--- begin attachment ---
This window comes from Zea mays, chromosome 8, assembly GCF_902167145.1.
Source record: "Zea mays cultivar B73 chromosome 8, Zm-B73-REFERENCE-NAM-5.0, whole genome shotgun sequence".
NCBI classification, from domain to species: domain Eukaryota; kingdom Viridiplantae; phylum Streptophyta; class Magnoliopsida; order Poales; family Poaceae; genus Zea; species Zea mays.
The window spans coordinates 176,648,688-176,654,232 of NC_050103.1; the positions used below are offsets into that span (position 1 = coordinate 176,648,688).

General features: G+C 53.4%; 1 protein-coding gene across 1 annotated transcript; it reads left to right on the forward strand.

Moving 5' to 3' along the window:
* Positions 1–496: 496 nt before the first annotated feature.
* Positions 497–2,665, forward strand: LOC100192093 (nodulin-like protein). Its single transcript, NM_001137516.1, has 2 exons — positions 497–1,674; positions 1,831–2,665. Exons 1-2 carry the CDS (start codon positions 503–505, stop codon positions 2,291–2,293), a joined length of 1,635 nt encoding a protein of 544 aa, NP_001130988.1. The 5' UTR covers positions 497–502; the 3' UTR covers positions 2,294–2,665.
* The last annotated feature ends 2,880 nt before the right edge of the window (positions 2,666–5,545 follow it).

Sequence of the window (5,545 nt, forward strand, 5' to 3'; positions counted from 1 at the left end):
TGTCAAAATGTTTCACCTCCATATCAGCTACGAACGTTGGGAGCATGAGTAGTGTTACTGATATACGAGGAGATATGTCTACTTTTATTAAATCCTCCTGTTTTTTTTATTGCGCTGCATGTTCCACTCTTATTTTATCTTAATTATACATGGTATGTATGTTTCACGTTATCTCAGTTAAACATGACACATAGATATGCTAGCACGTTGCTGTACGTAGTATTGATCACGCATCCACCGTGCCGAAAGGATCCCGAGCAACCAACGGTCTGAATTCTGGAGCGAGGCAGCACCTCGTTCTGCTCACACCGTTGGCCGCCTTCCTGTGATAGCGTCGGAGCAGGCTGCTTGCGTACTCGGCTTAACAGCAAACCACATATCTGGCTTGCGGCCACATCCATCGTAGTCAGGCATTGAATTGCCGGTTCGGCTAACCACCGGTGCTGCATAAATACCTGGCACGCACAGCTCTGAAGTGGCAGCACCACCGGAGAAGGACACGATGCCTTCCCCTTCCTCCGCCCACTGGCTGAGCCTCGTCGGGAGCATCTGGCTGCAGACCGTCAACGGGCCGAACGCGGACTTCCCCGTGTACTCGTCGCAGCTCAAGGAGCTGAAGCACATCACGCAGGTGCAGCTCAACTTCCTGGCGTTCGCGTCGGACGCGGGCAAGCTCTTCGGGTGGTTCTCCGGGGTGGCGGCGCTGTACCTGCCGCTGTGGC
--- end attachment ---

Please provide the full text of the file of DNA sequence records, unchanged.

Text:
This window comes from Zea mays, chromosome 8, assembly GCF_902167145.1.
Source record: "Zea mays cultivar B73 chromosome 8, Zm-B73-REFERENCE-NAM-5.0, whole genome shotgun sequence".
NCBI classification, from domain to species: domain Eukaryota; kingdom Viridiplantae; phylum Streptophyta; class Magnoliopsida; order Poales; family Poaceae; genus Zea; species Zea mays.
The window spans coordinates 176,648,688-176,654,232 of NC_050103.1; the positions used below are offsets into that span (position 1 = coordinate 176,648,688).

General features: G+C 53.4%; 1 protein-coding gene across 1 annotated transcript; it reads left to right on the forward strand.

Moving 5' to 3' along the window:
* Positions 1–496: 496 nt before the first annotated feature.
* Positions 497–2,665, forward strand: LOC100192093 (nodulin-like protein). Its single transcript, NM_001137516.1, has 2 exons — positions 497–1,674; positions 1,831–2,665. Exons 1-2 carry the CDS (start codon positions 503–505, stop codon positions 2,291–2,293), a joined length of 1,635 nt encoding a protein of 544 aa, NP_001130988.1. The 5' UTR covers positions 497–502; the 3' UTR covers positions 2,294–2,665.
* The last annotated feature ends 2,880 nt before the right edge of the window (positions 2,666–5,545 follow it).

Sequence of the window (5,545 nt, forward strand, 5' to 3'; positions counted from 1 at the left end):
TGTCAAAATGTTTCACCTCCATATCAGCTACGAACGTTGGGAGCATGAGTAGTGTTACTGATATACGAGGAGATATGTCTACTTTTATTAAATCCTCCTGTTTTTTTTATTGCGCTGCATGTTCCACTCTTATTTTATCTTAATTATACATGGTATGTATGTTTCACGTTATCTCAGTTAAACATGACACATAGATATGCTAGCACGTTGCTGTACGTAGTATTGATCACGCATCCACCGTGCCGAAAGGATCCCGAGCAACCAACGGTCTGAATTCTGGAGCGAGGCAGCACCTCGTTCTGCTCACACCGTTGGCCGCCTTCCTGTGATAGCGTCGGAGCAGGCTGCTTGCGTACTCGGCTTAACAGCAAACCACATATCTGGCTTGCGGCCACATCCATCGTAGTCAGGCATTGAATTGCCGGTTCGGCTAACCACCGGTGCTGCATAAATACCTGGCACGCACAGCTCTGAAGTGGCAGCACCACCGGAGAAGGACACGATGCCTTCCCCTTCCTCCGCCCACTGGCTGAGCCTCGTCGGGAGCATCTGGCTGCAGACCGTCAACGGGCCGAACGCGGACTTCCCCGTGTACTCGTCGCAGCTCAAGGAGCTGAAGCACATCACGCAGGTGCAGCTCAACTTCCTGGCGTTCGCGTCGGACGCGGGCAAGCTCTTCGGGTGGTTCTCCGGGGTGGCGGCGCTGTACCTGCCGCTGTGGC